this may legitimately be the worst camera work i've ever seen on this rice game winner. i know camerawork is hard but man come on pic.twitter.com/4qtFsnd3ZM— patrick mayhorn (@patrick_mayhorn) August 26, 2018
Fun in their own ways
- 2000: #15 USC 29, #22 Penn State 5
- 2001: BYU 70, Tulane 35
- 2017: Hawaii 38, UMass 35
- 2017: Colorado State 58, Oregon State 27
- 2018: UMass 63, Duquesne 15
One featured a team scoring exactly five points, which is always a delight. Another featured the ‘01 BYU offense — which finished #2 in both S&P+ and points per game — operating at peak capacity. Another featured the Minutemen finally living up to their name by scoring 63 points in 60 minutes.
Another featured Oregon State whipping out a Crying Jordan sideline play card ...
... and then losing a fumble on the next play.
Talk about giving college football a rip-roaring welcome back.
- 1984: #10 Miami 20, #1 Auburn 18
- 1987: #17 Tennessee 23, #16 Iowa 22
- 1995: #14 Michigan 18, #17 Virginia 17
- 1996: BYU 41, #13 Texas A&M 37
- 1998: #15 Colorado State 23, #23 Michigan State 16
- 2001: Fresno State 24, Colorado 22
- 2002: Colorado State 35, Virginia 29
- 2002: #25 Wisconsin 23, Fresno State 21
- 2018: Hawaii 43, Colorado State 34
These are good college football is back games. They’re not any more memorable than other good games played in Weeks 1 through 15, but they earn credit for happening right at the start. The ‘84 Miami-Auburn Kickoff Classic could go higher, especially because the two likely would’ve met in a hypothetical playoff a few months prior, but there weren’t any points in the last six minutes.
Nearly a colossal upset
- 2002: #3 Florida State 38, Iowa State 31
FSU was a popular title pick. Iowa State was a .500ish team under Dan McCarney.
But the Cyclones had a brilliant QB in Seneca Wallace. Down 24-0 in the second quarter, Wallace led ISU on a comeback he nearly completed. In the final 10 seconds, he scrambled from the FSU 20 and dove for the pylon.
The officials on the field ruled him down at the one, and there was no video review at the time. On a subsequent option keeper with four seconds left, FSU stacked up Wallace to deny the Clones a massive opening upset.
Memorable for UPSET FACTOR and the path the winning team took
- 1999: NC State 23, #17 Texas 20
NC State blocked three punts — one for a safety, two for touchdowns. The second touchdown was the game-winner with three minutes left, when Terrence Holt swatted a Longhorns punt for the second time and set up a 35-yard runback by Eric Leak. (This was Holt’s first game at NC State and the first since big brother Torry left for the NFL.)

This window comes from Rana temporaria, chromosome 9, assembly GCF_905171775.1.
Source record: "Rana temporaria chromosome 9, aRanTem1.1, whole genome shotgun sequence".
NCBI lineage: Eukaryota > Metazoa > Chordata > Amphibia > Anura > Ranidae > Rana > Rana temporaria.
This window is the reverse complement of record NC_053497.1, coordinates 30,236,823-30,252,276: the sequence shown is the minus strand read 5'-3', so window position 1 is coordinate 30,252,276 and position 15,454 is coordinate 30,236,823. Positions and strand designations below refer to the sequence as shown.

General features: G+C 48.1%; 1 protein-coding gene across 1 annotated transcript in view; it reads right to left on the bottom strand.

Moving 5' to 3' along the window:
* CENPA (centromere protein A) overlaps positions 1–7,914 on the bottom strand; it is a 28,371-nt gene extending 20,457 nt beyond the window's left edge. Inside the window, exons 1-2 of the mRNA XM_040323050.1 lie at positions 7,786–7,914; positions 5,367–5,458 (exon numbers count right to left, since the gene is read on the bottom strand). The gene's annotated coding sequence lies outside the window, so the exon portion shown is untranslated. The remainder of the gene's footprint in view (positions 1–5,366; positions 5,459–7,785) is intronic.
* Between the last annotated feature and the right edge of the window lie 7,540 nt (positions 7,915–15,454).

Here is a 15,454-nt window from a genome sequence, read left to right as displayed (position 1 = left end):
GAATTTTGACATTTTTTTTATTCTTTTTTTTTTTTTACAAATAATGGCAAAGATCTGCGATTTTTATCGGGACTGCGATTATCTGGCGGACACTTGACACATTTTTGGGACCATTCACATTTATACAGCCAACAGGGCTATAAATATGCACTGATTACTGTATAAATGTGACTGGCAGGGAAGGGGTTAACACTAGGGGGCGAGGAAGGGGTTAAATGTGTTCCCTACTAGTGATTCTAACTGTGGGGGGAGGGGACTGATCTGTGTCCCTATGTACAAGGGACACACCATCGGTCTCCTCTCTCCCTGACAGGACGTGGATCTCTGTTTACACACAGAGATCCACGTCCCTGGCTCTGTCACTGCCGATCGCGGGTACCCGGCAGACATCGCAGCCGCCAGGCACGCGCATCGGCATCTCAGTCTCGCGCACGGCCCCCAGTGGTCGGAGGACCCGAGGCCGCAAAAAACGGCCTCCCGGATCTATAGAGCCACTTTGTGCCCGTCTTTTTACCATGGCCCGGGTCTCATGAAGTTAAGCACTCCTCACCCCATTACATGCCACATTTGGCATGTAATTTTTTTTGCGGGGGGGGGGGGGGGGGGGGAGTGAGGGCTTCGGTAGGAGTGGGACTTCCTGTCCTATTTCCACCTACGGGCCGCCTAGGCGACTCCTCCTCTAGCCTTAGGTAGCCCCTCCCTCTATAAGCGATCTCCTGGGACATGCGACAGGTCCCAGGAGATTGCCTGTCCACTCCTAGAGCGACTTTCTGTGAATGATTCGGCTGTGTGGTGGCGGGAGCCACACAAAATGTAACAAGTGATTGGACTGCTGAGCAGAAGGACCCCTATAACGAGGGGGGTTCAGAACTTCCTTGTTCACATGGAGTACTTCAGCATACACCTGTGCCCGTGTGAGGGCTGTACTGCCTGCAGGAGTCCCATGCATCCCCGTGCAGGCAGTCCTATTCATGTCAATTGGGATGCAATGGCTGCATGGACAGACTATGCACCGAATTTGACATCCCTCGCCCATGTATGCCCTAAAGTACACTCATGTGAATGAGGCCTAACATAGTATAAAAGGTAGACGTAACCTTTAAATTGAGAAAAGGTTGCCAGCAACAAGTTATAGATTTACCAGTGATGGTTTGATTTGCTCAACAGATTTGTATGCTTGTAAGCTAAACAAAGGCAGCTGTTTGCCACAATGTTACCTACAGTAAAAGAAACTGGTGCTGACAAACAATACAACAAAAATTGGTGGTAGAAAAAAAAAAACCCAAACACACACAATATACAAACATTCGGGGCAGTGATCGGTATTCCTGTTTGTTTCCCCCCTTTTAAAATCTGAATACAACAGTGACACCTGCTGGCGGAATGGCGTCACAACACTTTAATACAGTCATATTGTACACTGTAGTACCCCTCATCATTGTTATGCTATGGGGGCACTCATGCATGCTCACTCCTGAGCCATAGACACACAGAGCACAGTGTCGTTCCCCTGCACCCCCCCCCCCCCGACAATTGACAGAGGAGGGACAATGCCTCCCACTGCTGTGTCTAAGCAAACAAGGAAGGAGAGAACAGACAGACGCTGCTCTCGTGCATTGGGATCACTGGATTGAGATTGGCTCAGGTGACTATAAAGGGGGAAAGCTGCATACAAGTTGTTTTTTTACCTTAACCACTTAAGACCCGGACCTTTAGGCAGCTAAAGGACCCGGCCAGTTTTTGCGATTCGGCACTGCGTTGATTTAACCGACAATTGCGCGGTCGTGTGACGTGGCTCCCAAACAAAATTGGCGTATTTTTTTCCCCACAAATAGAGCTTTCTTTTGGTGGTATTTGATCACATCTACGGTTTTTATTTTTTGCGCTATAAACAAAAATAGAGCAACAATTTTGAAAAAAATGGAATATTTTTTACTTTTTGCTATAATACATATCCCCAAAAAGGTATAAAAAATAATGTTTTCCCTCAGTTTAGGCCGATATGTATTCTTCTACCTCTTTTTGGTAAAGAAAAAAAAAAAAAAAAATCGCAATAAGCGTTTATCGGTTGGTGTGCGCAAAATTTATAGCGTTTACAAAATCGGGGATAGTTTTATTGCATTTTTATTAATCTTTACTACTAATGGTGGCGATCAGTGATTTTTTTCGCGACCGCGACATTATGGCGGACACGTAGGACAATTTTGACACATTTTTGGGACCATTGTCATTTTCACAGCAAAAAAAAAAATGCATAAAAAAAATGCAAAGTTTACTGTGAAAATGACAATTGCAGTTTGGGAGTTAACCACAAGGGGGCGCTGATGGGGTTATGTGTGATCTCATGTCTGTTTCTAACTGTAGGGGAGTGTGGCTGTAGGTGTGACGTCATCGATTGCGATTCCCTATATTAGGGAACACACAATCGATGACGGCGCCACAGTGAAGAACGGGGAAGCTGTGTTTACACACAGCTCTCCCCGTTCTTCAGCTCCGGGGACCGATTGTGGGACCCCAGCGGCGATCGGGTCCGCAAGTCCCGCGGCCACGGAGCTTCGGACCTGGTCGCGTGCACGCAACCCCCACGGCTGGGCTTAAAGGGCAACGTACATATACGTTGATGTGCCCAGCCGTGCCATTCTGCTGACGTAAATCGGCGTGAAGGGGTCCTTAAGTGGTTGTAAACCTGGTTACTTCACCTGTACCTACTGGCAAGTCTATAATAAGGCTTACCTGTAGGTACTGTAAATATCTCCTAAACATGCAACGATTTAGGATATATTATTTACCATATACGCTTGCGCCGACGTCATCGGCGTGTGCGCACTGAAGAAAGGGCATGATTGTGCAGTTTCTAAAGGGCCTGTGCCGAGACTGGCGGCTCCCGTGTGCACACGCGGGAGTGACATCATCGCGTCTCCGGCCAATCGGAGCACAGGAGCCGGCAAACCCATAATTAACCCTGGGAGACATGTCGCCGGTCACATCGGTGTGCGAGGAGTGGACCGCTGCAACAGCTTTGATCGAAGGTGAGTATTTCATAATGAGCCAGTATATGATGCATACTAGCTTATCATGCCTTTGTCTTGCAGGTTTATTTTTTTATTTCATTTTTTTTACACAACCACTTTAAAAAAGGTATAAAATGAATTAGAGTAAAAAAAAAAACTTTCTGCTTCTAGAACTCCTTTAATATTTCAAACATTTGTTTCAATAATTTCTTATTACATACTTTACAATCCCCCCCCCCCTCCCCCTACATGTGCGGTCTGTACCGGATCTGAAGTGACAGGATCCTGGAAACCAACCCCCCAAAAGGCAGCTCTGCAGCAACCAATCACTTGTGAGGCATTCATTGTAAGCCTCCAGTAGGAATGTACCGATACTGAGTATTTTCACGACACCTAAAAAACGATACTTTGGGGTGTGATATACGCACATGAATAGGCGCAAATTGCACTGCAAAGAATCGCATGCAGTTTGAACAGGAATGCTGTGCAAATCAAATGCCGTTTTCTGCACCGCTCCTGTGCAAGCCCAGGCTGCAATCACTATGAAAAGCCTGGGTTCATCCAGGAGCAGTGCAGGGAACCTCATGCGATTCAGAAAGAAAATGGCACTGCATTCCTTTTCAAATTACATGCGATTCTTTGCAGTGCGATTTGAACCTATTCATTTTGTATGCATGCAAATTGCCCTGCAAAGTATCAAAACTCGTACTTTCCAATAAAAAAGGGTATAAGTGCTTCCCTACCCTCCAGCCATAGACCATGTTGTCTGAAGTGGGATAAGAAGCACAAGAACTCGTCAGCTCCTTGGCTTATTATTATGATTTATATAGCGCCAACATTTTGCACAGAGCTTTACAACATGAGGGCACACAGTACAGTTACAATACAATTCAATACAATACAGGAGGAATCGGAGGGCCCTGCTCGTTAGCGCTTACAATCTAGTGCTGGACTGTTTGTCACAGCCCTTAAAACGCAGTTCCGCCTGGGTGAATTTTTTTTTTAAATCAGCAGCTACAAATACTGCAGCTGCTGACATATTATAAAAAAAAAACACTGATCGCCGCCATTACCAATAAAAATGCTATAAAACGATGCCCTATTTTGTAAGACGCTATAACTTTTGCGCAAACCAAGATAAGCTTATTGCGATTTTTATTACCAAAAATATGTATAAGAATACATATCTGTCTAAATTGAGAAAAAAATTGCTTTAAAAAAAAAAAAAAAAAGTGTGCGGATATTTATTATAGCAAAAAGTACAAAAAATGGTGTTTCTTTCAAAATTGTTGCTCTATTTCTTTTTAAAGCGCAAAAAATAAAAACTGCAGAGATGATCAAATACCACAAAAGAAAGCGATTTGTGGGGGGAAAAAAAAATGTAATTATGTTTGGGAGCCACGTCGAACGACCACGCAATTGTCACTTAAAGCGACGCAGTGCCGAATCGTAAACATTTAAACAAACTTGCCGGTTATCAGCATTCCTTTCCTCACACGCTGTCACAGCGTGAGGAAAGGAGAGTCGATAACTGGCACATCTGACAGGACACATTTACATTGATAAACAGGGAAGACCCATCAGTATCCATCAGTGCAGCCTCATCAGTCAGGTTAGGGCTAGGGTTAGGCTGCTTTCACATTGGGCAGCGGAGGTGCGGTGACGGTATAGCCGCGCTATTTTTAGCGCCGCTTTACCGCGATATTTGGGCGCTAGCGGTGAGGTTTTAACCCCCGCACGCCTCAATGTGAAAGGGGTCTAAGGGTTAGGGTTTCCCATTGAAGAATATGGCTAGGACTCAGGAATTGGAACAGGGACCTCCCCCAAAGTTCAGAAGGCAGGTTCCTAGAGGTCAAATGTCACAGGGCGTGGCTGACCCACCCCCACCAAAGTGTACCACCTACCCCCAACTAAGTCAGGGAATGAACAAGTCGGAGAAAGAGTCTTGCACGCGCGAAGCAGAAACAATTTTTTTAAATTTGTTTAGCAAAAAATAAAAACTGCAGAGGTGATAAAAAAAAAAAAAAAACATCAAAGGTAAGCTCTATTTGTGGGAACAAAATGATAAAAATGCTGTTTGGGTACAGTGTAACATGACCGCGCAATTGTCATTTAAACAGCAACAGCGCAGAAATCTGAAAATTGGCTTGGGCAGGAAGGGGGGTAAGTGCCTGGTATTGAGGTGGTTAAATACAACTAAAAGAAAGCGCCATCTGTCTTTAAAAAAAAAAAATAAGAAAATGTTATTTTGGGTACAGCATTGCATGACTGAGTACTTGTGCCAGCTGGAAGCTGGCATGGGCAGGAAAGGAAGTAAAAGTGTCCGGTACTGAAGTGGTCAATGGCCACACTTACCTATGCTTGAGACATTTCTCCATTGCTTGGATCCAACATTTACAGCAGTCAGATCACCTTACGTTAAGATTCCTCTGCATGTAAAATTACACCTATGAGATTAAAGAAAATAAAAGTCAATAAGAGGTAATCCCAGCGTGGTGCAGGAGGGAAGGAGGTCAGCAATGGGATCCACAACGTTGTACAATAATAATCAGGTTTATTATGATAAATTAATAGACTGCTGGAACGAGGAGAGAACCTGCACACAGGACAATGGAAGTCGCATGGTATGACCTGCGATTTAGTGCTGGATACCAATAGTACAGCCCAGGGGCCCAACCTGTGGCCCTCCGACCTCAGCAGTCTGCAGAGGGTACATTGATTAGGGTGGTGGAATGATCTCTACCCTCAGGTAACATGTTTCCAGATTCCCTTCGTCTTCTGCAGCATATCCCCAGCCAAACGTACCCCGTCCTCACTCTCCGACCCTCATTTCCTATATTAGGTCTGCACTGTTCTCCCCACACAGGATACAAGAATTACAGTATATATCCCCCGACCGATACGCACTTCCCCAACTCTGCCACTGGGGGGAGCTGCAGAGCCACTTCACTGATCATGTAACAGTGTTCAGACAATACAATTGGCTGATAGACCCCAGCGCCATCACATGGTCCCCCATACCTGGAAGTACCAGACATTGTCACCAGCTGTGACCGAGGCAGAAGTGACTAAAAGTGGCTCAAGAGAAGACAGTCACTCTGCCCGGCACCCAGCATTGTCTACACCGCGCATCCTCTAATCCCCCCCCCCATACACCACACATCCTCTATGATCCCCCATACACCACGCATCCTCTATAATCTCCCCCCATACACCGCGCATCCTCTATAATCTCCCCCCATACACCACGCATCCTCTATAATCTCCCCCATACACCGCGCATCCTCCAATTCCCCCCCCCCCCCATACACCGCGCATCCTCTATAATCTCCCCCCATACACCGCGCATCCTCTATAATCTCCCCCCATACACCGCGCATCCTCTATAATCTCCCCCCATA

Some nice qualities about this game:
- NC State got 16 of its 23 points directly off blocked punts. I don’t mean that those punts set up subsequent scores. I mean they scored on the blocks themselves, every time.
- Texas twice came up short on what Mack Brown assessed as “fourth and six inches.”
An enjoyable rivalry mess
- 2019: #8 Florida 24, Miami 20
The Gators pulled through despite a) committing multiple turnovers in Miami’s half of the field, b) giving up a fake field goal for a first down, which was nullified due to holding, but then resulted in a first down anyway due to a personal foul, c) their QB throwing one of the world’s oddest picks with four minutes left, right after his defense had forced a turnover on downs in a one-score game to give him good field position as his team led, d) taking the world’s least useful pass interference penalty by tackling a receiver who was a mile short of the sticks and in double coverage, on fourth-and-34 with the game on the line, and e) more or less doing the same exact thing on third-and-12 three plays later. Perfect Week 0 football.
The second-best Week 0 game ever
- 1990: #8 Tennessee 31, #5 Colorado 31
This game — played in Anaheim, of all places — had all the hype because both teams had just gone 11-1. Colorado led by 14 with seven minutes left but gave up a brutal comeback. Tennessee had the ball on the CU 16 on the last play of the game, with the score 31-all. The Vols didn’t score.
Both elites were able to walk away furious, in a way making this the most fitting welcome-back the sport could want. This also ended up preserving CU’s national title claim at season’s end, making it the most consequential Week 0 moment ever.
This also earns bonus points for being part of 1990’s multi-week opening sprawl of upset chaos.
The greatest Week 0 game ever
- 2019: Hawaii 45, Arizona 38
Hawaii had six turnovers. Arizona had two. There were 1,134 yards of offense between the teams, but Zona needed there to be 1,135. The Rainbow Warriors hauled down Khalil Tate at the one as time expired, thanks to a defensive lineman named Manly Williams sprinting 40-plus yards at the buzzer:
Khalil Tate comes up less than a yard short of a game-tying TD as time expires. @HawaiiFootball squeezes out the 45-38 victory.— CBS Sports Network (@CBSSportsNet) August 25, 2019
WHAT A GAME! WHAT A START TO THE CFB SEASON!#CFBonCBS pic.twitter.com/yhXPySr4I4
This game earns the top spot by being loaded with two qualities that make college football its most fun: extreme suspense and extreme silliness.